This training season, October-January races have been quite exciting for me. I have had the opportunity to prepare runners coming off surgery, first time marathon runners, and those that have not run a marathon in years. You can’t always have your best race and this is probably why so many run race after race chasing their elusive personal best. My runners are no different, but along with those folks, I have had first time Boston Marathon qualifiers, marathon bests up to 21-minutes, and those that met process goals such as not cramping up or hitting the wall. Other programs and coaches can probably and rightfully make the same claims.
A few months ago, a runner messaged me and asked how my program was different than a group training program she belonged to. My first thought was, “We are talking apples and oranges”. Then I had a hard time explaining it…go figure. Running is running, right? But coaching is either there or not there. Who exactly is a coach? A mentor is not the same thing as a coach. An idol is not the same thing as a coach. Someone that has been there, done that is not a coach. He/she is simply someone that has been there, done that and more importantly, had the ability to do it, not necessarily understanding the science; physiology and biomechanics that went into it.
There are two types of athletes. Those that are ego-involved and those that are task-involved. Before I go on, lets define “ego-involved”. It doesn’t mean that they have a big “ego”. An ego-involved athlete is occupied by their adequacy of ability and competence compared to others (Duda & Treasure, 2010). There are a lot of positive aspects to group training, but ego-involvement of some runners preoccupies them from their ability. You only need to compare yourself as a runner to yourself, but if you get wrapped up in what others are doing and try to run out of your ability to keep up, it won’t be long before burnout sets in.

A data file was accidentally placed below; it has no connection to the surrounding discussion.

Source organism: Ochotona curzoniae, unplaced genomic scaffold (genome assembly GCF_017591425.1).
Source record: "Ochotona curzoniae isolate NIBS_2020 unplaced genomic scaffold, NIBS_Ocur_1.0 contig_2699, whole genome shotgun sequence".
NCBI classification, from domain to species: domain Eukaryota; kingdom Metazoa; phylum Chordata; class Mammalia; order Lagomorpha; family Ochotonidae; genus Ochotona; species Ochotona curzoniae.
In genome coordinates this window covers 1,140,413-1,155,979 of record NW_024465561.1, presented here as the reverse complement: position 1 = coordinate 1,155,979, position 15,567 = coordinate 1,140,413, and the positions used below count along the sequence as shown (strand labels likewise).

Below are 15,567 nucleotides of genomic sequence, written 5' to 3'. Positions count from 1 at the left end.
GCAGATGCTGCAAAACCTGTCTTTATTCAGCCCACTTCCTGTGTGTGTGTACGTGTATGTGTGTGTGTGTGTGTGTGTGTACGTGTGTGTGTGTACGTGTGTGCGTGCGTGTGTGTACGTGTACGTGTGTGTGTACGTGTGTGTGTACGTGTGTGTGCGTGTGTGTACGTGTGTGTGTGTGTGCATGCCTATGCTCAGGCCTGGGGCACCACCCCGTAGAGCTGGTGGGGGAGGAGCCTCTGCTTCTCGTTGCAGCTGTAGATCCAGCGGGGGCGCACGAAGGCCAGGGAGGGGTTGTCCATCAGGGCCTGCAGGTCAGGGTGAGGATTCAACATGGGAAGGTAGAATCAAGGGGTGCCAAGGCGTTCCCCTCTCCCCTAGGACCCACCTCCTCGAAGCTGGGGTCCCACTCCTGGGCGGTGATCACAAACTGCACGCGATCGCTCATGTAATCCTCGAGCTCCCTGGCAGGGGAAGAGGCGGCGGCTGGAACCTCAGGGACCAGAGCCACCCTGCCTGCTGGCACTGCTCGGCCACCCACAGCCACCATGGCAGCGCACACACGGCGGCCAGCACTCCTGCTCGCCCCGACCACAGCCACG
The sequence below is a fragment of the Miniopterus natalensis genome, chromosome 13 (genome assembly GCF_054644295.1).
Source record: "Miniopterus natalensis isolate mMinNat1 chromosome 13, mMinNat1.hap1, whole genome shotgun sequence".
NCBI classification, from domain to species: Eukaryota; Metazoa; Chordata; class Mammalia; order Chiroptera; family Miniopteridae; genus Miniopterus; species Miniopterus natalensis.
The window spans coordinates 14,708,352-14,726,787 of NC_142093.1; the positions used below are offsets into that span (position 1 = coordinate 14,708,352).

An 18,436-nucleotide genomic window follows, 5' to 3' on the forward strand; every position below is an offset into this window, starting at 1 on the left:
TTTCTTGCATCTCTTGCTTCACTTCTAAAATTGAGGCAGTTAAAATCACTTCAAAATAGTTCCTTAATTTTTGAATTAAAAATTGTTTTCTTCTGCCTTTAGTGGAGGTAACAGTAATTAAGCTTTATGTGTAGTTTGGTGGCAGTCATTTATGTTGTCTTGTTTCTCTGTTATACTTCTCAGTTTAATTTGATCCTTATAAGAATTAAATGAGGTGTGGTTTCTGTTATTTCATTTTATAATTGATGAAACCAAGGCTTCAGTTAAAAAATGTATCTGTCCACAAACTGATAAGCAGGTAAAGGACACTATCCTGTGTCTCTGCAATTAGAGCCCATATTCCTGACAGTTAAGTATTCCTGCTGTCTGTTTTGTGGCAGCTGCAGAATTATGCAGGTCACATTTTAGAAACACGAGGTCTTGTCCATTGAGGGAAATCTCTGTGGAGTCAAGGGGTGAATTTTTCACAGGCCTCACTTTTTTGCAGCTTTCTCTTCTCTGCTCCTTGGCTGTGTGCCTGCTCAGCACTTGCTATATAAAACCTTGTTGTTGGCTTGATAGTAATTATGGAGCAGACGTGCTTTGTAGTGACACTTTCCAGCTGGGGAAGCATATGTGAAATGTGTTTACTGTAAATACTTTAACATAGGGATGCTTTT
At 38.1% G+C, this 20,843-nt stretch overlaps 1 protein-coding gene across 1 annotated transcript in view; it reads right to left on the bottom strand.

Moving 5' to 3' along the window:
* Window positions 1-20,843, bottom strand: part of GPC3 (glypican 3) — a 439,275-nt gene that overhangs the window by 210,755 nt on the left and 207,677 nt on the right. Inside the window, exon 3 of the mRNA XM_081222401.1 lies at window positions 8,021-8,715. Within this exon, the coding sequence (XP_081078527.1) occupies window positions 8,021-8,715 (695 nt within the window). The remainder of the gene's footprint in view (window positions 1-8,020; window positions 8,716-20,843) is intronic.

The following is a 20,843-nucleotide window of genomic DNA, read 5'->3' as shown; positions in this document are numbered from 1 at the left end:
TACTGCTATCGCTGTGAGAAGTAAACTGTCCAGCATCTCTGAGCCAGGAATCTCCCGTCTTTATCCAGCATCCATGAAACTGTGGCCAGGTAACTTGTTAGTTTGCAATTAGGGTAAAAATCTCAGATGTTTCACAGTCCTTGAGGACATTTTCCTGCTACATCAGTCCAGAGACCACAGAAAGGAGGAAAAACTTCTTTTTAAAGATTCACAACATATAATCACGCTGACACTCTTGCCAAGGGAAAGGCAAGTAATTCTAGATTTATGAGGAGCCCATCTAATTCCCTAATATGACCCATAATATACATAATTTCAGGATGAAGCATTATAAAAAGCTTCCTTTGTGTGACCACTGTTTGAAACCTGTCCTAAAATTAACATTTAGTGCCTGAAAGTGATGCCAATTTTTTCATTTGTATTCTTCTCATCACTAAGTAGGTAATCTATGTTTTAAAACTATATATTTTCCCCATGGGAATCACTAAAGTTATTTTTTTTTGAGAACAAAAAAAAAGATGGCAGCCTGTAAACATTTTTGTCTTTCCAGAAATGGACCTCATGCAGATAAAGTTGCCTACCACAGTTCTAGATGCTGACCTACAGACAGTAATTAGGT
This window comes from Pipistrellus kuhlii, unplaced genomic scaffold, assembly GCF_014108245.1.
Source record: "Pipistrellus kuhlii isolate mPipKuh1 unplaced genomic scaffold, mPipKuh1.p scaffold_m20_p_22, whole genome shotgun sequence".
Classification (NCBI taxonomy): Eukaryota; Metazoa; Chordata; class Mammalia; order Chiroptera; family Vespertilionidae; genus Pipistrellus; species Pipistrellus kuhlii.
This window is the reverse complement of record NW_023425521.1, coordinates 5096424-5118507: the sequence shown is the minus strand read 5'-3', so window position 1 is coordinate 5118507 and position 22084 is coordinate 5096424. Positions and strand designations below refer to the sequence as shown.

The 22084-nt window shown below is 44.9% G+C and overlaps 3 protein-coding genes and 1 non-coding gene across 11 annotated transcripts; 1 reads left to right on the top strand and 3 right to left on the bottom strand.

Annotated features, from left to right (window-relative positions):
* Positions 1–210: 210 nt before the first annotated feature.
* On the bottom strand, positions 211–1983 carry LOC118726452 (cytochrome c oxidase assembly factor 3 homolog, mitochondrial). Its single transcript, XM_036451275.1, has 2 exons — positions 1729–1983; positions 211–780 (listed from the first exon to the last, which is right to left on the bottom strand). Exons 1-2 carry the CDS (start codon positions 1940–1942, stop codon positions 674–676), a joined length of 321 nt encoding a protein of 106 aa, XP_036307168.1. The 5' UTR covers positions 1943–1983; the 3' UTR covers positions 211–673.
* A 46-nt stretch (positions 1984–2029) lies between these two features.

A task-involved athlete is just that, someone that completes tasks as they are given to them. The run training tasks or workouts (I prescribe) help create a mastery climate. I help create an environment in which you can experience improvement through your rate of perceived effort, paces, or in your heart rate, if it is all done within your current ability. Everyone’s ceiling of ability is different, and it doesn’t matter how hard or long you train, ability and goals may not be on the same page. That is just the way the cannon ball bounces.
The coaching software I utilize provides a platform for me to distribute training to my runners and I do it 2-3 weeks at a time. I decide what is best for them and plug it in. If they use a Garmin GPS watch, they link it up, so I can view all the details of their run or there is a place for them to log what they have completed. This allows me to provide feedback and more importantly, a way for me to see if they are completing the tasks and if the tasks are out of their ability or if they are ready to be progressed during the season or over multiple seasons. This all fosters a mastery climate until ability is reached.
That is what a coach does. A coach has the tools; knowledge, ability, and passion to create a mastery climate. This builds confidence in the runner as well as a personal relationship between coach and runner. Super cool stuff and I’m proud to be the creator of the environment in which a task-involved runner can evolve to his/her full potential! Are you viewing this blog post from the Run With Gina Facebook page? When was the last time you visited the runwithgina.com website? The Services page has been updated and explains the other things that make my program different than others. Apples and oranges!
Runner Image: Darryl & Tricia Sol, Joey & Maryanne Jamias, Nellie Klein, and Art Santos
Duda, J.L., & Treasure, D.C. (2010). Motivational processes and the facilitation of quality engagement in sport. In J.M. Williams (Ed.), Applied sport psychology: Personal growth to peak performance (6th ed.) (pp. 59-80). New York, NY: McGraw-Hill.